Friday, March 02, 2007

A consideration of the yoga sutras (3)

a consideration of the yoga sutras (1)
a consideration of the yoga sutras (2)

Sutras 4 through 11 address the curious questions raised by sutras 2 and 3.

Sutra 2 seems to indicate that yoga is mind control. But cittavritti (in Sanskrit, the ‘ch’ phoneme is generally represented as ‘c’ and the more difficult sound ‘chh', as in church house, is represented by ‘ch’) is two words, the second (vritti) the modifier of the first (citta). When we say “polishing the red apple” are we referring to the apple or the colour red? The apple does not change, but the appearance, the vritti, changes.

Thus, it seems much more helpful in understanding the difficulties posed by this album of wise direction to see that the ancient teachers who pioneered the difficult terrain of understanding what goes on in our heads and how that affects our lives were referring to something quite profound: yoga is not mind control. Yoga is nirodha of the vritti of the mind. Mind is just mind, however. What comes into the mind and what goes out from the mind are both filtered by vritti.

Yoga, the subject of this text is a free mind, something a little different. When the vritti are nirodha (eliminated) then mind is free, mind just is. Sutras 4 through 11 define this vritti business and the obvious, problematic qualities of vritti modifying citta. A modified citta is not a free citta is not yoga.

Happy folks seem to see everthing through rose-coloured glasses; miserable folks seem to see everything through very clouded, foggy glasses. These are vritti, filtres to be nirodha. Then seeing is just seeing, in other words perception is no longer filtered through vritti of any kind and perception is just perception. There is nothing to modify what comes to the mind, things just as they are are perceived just as they are.

This is the free citta.

Otherwise, sutra 3, the seer, the one who sees, the yogi will not be able to stand in his own nature. Until the vritti modifying/masking incoming date to the citta are nirodha, the seer will have no idea what his own nature is.

It is the mind, of course.

One’s “own nature” is a free mind, a mind freed of the colourations of vritti. This is the implication. A cook book can give you an implication of deliciousness and this collection of teachings is definitely a cook book. In and of itself, however, neither a cook book nor this anthology can supply nutrition.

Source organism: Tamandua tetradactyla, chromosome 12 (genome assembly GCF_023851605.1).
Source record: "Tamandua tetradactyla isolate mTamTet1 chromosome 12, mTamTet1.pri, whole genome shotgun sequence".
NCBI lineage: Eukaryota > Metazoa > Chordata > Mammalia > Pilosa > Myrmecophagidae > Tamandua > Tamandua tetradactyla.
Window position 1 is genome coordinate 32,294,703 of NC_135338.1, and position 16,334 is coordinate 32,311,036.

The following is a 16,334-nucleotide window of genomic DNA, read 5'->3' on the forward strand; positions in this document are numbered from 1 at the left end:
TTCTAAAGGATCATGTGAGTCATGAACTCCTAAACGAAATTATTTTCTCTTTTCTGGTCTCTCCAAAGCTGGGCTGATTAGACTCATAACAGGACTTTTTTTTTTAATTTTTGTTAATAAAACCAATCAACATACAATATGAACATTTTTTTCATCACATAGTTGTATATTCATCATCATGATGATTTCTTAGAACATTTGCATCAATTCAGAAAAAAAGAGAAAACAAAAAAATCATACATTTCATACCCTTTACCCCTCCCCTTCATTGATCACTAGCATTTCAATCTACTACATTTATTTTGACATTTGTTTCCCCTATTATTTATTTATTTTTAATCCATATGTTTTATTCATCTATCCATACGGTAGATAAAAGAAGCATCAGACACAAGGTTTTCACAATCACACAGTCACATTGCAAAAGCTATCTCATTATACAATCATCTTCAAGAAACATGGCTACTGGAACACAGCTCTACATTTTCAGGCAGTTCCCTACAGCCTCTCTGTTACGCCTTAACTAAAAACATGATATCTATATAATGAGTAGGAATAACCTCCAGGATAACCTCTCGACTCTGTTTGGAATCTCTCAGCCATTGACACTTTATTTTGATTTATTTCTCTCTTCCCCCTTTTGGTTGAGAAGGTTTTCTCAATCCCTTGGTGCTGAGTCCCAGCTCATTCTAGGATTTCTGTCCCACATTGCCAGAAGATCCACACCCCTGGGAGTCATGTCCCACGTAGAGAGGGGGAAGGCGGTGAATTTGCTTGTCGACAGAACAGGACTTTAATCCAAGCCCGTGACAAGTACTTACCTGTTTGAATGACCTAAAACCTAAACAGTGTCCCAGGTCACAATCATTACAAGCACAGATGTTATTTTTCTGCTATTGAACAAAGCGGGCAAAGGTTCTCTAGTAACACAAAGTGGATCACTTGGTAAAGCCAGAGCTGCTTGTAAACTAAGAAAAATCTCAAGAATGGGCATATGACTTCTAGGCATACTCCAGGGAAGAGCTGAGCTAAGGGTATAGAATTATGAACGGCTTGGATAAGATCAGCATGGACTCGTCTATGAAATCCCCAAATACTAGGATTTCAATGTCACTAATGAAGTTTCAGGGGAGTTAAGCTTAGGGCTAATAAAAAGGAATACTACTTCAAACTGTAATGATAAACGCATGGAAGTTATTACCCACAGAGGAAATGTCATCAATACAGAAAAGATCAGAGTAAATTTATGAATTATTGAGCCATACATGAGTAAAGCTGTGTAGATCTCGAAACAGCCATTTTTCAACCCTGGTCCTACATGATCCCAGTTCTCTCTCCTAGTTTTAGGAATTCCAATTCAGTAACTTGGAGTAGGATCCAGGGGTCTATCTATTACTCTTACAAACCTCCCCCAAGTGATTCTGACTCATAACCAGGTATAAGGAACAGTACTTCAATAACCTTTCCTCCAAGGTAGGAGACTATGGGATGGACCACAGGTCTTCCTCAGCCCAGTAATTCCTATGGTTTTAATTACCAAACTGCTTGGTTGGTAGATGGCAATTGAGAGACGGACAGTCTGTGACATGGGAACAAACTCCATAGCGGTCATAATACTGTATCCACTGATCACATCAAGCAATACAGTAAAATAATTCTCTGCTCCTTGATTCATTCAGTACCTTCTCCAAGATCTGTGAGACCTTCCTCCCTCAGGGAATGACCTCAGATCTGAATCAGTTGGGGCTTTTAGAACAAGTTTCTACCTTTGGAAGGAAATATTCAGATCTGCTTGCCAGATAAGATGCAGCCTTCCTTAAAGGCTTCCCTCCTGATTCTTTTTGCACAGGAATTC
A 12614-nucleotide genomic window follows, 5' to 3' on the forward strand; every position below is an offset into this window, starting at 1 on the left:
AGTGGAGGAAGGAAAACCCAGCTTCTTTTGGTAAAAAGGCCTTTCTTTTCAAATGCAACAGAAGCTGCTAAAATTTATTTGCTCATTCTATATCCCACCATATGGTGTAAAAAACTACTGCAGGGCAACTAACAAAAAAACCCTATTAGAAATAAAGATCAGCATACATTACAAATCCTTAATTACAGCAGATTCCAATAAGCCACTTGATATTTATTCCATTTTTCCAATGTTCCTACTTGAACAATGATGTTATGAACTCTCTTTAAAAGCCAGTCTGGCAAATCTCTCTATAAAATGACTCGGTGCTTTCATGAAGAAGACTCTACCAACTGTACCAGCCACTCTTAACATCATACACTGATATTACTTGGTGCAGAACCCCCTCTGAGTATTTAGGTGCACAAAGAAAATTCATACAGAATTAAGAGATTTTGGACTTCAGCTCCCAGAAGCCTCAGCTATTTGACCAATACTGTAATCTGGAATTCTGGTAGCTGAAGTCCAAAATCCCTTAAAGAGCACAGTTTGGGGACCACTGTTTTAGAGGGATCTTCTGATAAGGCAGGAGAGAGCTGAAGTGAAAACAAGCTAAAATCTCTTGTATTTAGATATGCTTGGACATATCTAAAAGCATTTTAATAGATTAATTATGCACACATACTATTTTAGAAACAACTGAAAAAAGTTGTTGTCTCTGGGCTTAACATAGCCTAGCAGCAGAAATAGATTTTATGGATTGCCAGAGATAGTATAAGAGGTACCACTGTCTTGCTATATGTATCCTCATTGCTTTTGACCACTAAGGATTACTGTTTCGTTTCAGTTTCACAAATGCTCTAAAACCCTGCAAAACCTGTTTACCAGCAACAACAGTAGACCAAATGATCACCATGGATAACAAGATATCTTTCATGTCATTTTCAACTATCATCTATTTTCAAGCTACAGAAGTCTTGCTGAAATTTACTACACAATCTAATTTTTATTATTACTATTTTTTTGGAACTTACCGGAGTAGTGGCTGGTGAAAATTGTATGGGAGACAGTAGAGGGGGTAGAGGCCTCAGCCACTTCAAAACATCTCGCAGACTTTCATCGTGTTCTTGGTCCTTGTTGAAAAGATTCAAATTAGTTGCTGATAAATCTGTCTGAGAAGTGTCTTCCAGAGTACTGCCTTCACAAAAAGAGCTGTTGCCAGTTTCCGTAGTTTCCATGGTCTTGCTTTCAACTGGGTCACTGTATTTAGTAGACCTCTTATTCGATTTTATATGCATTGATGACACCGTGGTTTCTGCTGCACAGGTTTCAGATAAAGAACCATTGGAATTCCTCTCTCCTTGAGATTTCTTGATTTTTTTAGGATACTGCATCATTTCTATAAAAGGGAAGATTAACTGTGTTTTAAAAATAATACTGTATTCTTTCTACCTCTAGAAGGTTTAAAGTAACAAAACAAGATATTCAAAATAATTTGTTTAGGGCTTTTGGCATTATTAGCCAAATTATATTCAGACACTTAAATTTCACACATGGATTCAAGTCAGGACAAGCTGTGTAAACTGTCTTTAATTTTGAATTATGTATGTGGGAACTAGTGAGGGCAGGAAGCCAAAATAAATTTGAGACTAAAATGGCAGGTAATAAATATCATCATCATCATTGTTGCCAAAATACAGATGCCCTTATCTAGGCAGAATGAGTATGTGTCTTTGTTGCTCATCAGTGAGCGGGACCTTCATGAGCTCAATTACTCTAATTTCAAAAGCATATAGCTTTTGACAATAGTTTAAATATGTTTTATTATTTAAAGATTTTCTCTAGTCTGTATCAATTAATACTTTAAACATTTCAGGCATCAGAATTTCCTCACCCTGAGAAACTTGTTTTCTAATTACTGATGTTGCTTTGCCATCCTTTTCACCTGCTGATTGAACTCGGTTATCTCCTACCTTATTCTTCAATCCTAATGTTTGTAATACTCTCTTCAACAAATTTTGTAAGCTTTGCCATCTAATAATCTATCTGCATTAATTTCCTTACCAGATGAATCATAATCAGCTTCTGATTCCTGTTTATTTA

At one time, Mahesh talked to a very small group of us interested in translation. His first suggestion was not to go learn the language you want to translate, although that certainly has its merits. He suggested something else, something very interesting that I still utilize. He said to compare some very good translations and see where your own experience from meditation tells you some word or idea is not quite right, then start checking on the meaning of that word.

This is how I came to compile a dictionary and a word-by-word translation, sutra-by-sutra, noting, considering if my understanding of the first sutra was supported by the second and so on.

If you have the idea, the vritti, that yoga is mind control and the collection of sutras will tell you how to control your mind, then that vritti is not freeing the mind to follow the teachings.

So, first, sutras 4 through 11 must be understood and then, sutra 12, a new section of teaching, can make sense.

There is a very interesting Sufi teaching that is quite valuable to keep in mind here: what you have to learn is different from what you expect to learn and the way you have to learn it is different from the way you expect to learn it.

Sutra 12: the vritti are nirodha by knowing what to do and by not clinging (to your vritti).

Sutra 13: what you have to do is become calm and quiet.

Sutra 14: this takes time and commitment – I see, here, no reference to easy, natural method.

Sutra 15 (explaining “by not clinging” in sutra 12): the quick translation is LET GO OF EVERYTHING which can also be rendered CLING TO NOTHING.

Sutra 15 suggests something very, very difficult and in conjunction with Sutra 2 and the implications of sutra 14 very, very clearly tells us that we will have our hands full. We must have an alertness (sañjña, from jña, to know; sañjña is the knowing aspect of mind) that is free from every kind of desire, a mind free from all desire for any/everything. The sutra calls this the supreme consciousness.

a consideration of the yoga sutras (4)

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